Quantitative terms such as 'strong', 'intense' or 'weak' are not appropriate terminology in attachment theory and were very rarely used by Bowlby and Ainsworth. Instead, attachments are described and classified by their qualitative characteristics.
By the age of 18 months and probably earlier the young child has already developed discernible and specific attachment patterns to different attachment figures, based on the young child's cumulative attachment experiences with their attachment figures.
These attachment patterns are classified in two ways. One is according to whether the pattern represents an organised strategy for gaining the proximity of an attachment figure when the attachment behavioural system is activated, or the lack or collapse of such a strategy, termed disorganised. Children who have an attachment figure who is also the source of the fear which activated the attachment system are caught in an irresolvable conflict. This renders them at a loss, sometimes to the point of apparent paralysis, as to how to deactivate their attachment needs and restore a sense of comfort and security.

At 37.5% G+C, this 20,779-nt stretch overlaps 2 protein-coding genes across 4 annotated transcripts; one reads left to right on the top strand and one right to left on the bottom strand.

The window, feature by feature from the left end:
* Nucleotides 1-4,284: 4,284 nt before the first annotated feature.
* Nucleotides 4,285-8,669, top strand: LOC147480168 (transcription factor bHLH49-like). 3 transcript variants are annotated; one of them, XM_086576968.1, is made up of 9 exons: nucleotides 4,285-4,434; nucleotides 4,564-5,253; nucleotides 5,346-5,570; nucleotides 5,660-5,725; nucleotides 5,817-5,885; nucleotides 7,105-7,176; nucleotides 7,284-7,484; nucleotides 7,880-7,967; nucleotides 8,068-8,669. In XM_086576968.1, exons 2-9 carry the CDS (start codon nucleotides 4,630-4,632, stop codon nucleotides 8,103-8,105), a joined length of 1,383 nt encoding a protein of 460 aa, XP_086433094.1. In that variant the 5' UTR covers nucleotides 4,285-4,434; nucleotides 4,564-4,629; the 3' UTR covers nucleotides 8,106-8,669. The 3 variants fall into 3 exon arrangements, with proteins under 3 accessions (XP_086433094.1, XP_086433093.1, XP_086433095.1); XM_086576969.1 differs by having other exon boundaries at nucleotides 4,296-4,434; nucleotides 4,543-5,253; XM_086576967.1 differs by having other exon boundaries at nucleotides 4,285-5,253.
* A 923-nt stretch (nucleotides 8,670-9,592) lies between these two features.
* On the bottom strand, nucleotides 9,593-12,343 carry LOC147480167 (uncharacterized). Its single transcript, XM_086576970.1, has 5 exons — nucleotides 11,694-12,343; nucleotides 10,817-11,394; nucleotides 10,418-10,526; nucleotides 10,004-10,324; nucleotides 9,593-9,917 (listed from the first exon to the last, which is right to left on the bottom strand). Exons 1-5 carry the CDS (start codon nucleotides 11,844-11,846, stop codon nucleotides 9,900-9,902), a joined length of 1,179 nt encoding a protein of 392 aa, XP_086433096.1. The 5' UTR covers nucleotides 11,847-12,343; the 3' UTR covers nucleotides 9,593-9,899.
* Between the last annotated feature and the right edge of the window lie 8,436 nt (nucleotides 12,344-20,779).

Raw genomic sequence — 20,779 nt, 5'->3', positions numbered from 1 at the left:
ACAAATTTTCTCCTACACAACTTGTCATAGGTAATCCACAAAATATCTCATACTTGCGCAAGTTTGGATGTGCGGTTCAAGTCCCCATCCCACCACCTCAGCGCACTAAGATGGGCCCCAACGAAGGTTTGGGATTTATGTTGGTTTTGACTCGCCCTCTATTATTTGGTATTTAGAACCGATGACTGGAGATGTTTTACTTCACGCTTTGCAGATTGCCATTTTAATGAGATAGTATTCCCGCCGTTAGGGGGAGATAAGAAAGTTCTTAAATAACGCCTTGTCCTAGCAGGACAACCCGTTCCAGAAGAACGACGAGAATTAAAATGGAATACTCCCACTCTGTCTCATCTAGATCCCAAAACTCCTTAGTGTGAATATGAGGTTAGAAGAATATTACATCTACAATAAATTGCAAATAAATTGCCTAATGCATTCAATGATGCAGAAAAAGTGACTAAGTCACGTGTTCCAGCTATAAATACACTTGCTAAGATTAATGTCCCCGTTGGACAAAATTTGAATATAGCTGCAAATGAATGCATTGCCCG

Attachment patterns are also classified according to whether the individual feels secure or insecure/anxious regarding the availability and responsiveness of the attachment figure.
As Bowlby points out, the term 'secure', in its original meaning, 'applies to the world as reflected in feeling and not to the world as it is' (1973, p.182). 'Safe' is perhaps a better term to describe the objective condition. Thus, a person may feel insecure although in reality they are safe and vice versa. Security and insecurity are feeling states.